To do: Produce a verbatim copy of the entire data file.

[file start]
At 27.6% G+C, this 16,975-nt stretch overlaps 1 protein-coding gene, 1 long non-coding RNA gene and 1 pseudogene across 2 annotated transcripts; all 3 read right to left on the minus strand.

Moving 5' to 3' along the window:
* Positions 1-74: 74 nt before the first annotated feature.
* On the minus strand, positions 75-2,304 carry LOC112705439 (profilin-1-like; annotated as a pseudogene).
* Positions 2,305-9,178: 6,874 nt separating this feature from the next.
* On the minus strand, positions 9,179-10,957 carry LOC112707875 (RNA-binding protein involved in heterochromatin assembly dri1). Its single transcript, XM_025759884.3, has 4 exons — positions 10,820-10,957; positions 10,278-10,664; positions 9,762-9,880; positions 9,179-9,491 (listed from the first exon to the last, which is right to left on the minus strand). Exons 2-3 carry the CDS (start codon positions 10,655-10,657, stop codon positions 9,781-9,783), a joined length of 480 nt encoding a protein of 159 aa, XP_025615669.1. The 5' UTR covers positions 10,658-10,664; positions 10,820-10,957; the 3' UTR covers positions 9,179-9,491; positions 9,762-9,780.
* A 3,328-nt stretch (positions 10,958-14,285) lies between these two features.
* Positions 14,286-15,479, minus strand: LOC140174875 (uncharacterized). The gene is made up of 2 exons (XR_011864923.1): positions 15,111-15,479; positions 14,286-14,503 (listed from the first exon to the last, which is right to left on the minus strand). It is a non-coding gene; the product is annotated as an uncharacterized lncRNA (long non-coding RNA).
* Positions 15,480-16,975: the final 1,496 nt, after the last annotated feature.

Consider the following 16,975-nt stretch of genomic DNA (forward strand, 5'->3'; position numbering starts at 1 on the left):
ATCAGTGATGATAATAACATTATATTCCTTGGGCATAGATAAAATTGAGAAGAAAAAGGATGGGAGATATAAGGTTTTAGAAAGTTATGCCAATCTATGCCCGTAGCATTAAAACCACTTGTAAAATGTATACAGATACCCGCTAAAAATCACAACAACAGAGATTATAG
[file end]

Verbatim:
At 27.6% G+C, this 16,975-nt stretch overlaps 1 protein-coding gene, 1 long non-coding RNA gene and 1 pseudogene across 2 annotated transcripts; all 3 read right to left on the minus strand.

Moving 5' to 3' along the window:
* Positions 1-74: 74 nt before the first annotated feature.
* On the minus strand, positions 75-2,304 carry LOC112705439 (profilin-1-like; annotated as a pseudogene).
* Positions 2,305-9,178: 6,874 nt separating this feature from the next.
* On the minus strand, positions 9,179-10,957 carry LOC112707875 (RNA-binding protein involved in heterochromatin assembly dri1). Its single transcript, XM_025759884.3, has 4 exons — positions 10,820-10,957; positions 10,278-10,664; positions 9,762-9,880; positions 9,179-9,491 (listed from the first exon to the last, which is right to left on the minus strand). Exons 2-3 carry the CDS (start codon positions 10,655-10,657, stop codon positions 9,781-9,783), a joined length of 480 nt encoding a protein of 159 aa, XP_025615669.1. The 5' UTR covers positions 10,658-10,664; positions 10,820-10,957; the 3' UTR covers positions 9,179-9,491; positions 9,762-9,780.
* A 3,328-nt stretch (positions 10,958-14,285) lies between these two features.
* Positions 14,286-15,479, minus strand: LOC140174875 (uncharacterized). The gene is made up of 2 exons (XR_011864923.1): positions 15,111-15,479; positions 14,286-14,503 (listed from the first exon to the last, which is right to left on the minus strand). It is a non-coding gene; the product is annotated as an uncharacterized lncRNA (long non-coding RNA).
* Positions 15,480-16,975: the final 1,496 nt, after the last annotated feature.

Consider the following 16,975-nt stretch of genomic DNA (forward strand, 5'->3'; position numbering starts at 1 on the left):
ATCAGTGATGATAATAACATTATATTCCTTGGGCATAGATAAAATTGAGAAGAAAAAGGATGGGAGATATAAGGTTTTAGAAAGTTATGCCAATCTATGCCCGTAGCATTAAAACCACTTGTAAAATGTATACAGATACCCGCTAAAAATCACAACAACAGAGATTATAG